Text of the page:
WASHINGTON — Regarding the future control of the Kabul international airport, the US State Department informed that the United States is engaged in discussions with the Taliban.
“A functioning state, a functioning economy, a government that has some semblance of a relationship with the rest of the world needs a functioning commercial airport,” said Ned Price, spokesperson of the State Department.
“As of the morning of Aug. 25, @statedept has called every American who has expressed interest in departing Afghanistan via the Repatriation Assistance Form on the @USEmbassyKabul website. We have made more than 4,000 personalized calls over the last four days,” tweeted Price.
“We are in discussions with the Taliban on this very front. They have indicated to us in no uncertain terms that they seek to have a functioning commercial airport,” he said.
This comes as Pentagon official has said that there are significant threats to the US airlift operations out of Afghanistan. Still, their military is taking measures to mitigate them.
Earlier on Aug. 23, US National Security Adviser Jake Sullivan, in a briefing, said that the US is in talks with the Taliban daily. They are “consulting with the Taliban on every aspect,” including the Kabul airport situation.
Tune in for a briefing with Press Secretary Jen Psaki and National Security Advisor Jake Sullivan. https://t.co/WjavYTR0by
— The White House (@WhiteHouse) August 23, 2021
Despite ongoing talks with the Taliban, Sullivan said that US forces at the Kabul international airport continue to face a severe threat from the Islamic State terror group.
In the press conference of Aug. 25, Price said that discussions with the Taliban have been “operational” and focused on their “near term” operations.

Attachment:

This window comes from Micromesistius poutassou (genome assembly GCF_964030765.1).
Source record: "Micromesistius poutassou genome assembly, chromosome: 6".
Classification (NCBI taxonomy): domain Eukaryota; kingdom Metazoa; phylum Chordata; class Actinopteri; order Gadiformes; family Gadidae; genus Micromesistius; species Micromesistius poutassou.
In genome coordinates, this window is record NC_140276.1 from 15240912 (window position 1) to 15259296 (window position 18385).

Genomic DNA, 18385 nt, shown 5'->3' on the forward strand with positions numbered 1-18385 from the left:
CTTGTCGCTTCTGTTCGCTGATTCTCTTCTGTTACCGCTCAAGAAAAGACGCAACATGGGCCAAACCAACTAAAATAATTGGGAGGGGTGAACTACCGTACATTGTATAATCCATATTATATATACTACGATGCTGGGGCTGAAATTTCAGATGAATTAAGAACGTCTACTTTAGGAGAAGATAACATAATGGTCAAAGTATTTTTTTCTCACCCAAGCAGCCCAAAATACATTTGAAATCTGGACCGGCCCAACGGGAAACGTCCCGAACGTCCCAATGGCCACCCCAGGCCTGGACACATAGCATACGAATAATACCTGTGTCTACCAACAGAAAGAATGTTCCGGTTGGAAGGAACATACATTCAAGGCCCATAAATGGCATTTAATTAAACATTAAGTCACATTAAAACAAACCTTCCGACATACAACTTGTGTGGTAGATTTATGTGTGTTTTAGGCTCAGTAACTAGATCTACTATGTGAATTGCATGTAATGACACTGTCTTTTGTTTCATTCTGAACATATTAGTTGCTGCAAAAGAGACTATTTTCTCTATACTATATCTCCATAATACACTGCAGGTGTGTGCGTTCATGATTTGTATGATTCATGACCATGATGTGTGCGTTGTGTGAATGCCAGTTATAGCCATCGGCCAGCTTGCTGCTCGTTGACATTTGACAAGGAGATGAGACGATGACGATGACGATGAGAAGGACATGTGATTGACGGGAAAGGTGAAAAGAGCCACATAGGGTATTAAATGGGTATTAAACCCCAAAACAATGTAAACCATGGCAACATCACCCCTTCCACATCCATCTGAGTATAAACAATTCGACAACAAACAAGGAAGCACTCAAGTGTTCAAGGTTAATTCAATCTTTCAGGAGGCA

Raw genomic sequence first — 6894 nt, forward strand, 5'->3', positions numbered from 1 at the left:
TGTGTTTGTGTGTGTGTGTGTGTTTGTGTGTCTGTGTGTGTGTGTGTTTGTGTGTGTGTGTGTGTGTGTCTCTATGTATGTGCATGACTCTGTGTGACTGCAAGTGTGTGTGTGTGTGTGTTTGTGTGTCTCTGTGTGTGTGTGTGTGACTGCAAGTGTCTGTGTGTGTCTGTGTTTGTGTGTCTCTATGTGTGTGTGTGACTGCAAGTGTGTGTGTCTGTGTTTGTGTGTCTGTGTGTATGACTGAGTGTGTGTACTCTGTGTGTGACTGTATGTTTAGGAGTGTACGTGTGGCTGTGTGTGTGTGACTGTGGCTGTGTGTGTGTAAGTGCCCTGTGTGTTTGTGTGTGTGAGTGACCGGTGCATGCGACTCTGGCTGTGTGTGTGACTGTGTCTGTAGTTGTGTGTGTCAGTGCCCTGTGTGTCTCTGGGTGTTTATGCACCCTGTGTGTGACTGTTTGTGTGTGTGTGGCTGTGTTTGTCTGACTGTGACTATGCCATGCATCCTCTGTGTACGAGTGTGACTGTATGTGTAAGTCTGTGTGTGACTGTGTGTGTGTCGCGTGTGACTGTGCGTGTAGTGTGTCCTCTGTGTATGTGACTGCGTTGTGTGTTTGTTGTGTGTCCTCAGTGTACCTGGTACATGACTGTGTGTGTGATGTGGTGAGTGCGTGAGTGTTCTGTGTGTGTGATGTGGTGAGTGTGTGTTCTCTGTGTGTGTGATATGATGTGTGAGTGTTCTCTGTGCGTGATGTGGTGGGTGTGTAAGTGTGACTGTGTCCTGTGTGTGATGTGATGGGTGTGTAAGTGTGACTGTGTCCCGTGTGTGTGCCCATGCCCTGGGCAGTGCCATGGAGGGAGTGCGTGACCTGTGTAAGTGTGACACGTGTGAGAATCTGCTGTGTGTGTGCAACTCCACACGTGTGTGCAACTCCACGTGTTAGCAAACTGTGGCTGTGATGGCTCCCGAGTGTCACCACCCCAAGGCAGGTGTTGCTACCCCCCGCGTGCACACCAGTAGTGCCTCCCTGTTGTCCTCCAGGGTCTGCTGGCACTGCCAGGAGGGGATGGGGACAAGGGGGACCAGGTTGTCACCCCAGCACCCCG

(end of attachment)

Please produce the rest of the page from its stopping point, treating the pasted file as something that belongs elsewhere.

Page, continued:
“Those near term operations and those near term goals in the first instance are focused on what is going at the airport compound (Hamid Karzai International Airport),” he said.
Furthermore, Price said the US has begun “to have conversations about what the international community would want to see of any future government in Afghanistan and to be very clear about what would be unacceptable to us.”
Many countries have resorted to evacuating their citizens and diplomatic personnel from Afghanistan due to the precarious security. Some are planning to take in a limited number of Afghan asylum seekers.
“We believe we have the money to get out the American citizens who want to leave Kabul in the days remaining,” said Sullivan.
“This operation is complex. It is dangerous. It is fraught with challenges — operational, logistical, human. And it is produced searing images of pain and desperation. But no operation like this, no evacuation from a capital that has fallen in a civil war, could unfold without those images.
(With inputs from ANI)
Edited by Saptak Datta and Ritaban Misra
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